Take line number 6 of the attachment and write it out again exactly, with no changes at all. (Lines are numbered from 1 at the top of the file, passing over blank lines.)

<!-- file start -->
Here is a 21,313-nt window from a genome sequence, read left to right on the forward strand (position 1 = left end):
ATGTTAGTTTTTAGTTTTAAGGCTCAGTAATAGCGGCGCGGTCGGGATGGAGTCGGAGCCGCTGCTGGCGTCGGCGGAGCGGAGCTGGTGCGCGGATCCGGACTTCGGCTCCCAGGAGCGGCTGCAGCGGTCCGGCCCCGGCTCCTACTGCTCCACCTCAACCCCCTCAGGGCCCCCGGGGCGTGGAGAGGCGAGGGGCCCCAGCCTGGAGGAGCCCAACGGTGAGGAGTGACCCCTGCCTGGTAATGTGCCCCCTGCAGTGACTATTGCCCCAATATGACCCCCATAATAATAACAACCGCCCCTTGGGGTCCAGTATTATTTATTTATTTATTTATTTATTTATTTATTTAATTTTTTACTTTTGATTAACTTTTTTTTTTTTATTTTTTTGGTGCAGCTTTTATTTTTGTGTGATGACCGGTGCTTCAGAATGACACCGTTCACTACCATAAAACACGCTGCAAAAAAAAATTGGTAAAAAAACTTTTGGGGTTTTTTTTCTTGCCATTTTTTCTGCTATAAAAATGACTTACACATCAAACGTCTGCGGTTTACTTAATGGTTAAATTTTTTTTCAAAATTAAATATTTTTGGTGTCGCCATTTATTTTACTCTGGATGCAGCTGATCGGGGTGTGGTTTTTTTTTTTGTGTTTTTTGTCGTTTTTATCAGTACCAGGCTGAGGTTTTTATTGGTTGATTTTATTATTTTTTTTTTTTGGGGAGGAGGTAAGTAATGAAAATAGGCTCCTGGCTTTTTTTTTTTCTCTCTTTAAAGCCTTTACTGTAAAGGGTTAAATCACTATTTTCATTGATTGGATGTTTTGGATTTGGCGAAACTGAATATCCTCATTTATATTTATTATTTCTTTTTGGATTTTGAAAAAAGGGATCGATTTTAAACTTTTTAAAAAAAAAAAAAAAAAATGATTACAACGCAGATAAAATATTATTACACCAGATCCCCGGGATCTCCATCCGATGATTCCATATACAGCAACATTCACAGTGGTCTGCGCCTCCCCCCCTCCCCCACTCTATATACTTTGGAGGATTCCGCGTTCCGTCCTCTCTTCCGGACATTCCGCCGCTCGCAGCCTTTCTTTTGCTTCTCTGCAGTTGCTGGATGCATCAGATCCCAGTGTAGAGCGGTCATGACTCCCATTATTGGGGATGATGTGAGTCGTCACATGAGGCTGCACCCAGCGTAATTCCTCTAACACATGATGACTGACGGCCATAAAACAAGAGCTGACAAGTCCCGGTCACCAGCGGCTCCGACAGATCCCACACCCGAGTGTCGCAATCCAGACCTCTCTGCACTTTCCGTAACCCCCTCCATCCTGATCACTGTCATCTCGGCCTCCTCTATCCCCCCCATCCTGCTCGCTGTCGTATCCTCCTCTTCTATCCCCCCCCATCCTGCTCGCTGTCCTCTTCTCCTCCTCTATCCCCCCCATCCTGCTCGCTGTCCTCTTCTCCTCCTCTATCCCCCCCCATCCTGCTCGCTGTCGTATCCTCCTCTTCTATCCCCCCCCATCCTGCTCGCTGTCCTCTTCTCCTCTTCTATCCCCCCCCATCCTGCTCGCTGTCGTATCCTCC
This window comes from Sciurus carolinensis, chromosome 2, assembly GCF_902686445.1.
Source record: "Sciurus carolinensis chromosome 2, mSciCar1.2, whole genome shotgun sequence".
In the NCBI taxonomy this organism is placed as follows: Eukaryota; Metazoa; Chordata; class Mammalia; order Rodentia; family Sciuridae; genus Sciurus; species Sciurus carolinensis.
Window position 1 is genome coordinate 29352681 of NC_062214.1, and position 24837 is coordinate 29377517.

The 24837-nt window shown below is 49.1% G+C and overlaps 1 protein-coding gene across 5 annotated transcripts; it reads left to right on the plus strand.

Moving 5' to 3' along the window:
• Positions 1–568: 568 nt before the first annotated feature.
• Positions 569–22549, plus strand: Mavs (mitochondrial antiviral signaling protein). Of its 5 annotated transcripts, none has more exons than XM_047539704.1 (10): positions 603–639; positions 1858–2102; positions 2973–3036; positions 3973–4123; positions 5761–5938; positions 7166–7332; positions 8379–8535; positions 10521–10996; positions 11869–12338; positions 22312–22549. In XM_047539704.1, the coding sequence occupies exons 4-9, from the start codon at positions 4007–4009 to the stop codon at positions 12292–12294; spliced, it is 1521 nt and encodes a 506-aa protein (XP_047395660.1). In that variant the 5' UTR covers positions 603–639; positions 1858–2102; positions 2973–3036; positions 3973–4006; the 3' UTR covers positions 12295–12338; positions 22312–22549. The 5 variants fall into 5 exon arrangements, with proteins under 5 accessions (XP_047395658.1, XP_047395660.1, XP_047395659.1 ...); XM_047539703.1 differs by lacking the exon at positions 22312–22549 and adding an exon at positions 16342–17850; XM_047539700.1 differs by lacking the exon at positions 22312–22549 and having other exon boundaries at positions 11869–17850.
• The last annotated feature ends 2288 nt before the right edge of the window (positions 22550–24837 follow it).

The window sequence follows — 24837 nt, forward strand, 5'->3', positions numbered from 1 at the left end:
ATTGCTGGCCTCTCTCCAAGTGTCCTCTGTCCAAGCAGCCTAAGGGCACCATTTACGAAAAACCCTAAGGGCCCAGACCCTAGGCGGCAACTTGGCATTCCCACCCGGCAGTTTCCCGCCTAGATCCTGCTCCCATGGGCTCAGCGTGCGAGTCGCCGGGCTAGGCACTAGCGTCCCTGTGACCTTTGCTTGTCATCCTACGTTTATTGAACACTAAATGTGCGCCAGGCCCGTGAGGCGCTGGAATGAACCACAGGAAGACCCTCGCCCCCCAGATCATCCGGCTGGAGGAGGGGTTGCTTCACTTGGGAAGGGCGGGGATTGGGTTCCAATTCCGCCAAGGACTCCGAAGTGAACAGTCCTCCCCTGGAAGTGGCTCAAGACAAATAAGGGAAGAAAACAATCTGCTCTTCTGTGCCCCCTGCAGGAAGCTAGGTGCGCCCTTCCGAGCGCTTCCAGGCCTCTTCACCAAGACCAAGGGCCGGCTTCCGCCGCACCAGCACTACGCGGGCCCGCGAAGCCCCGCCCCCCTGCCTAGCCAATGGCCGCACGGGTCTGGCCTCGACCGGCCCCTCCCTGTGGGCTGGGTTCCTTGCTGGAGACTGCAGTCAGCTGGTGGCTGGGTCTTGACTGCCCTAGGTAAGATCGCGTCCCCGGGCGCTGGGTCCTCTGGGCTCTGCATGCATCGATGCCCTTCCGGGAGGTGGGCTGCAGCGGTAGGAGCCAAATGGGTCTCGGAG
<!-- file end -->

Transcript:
Window position 1 is genome coordinate 29352681 of NC_062214.1, and position 24837 is coordinate 29377517.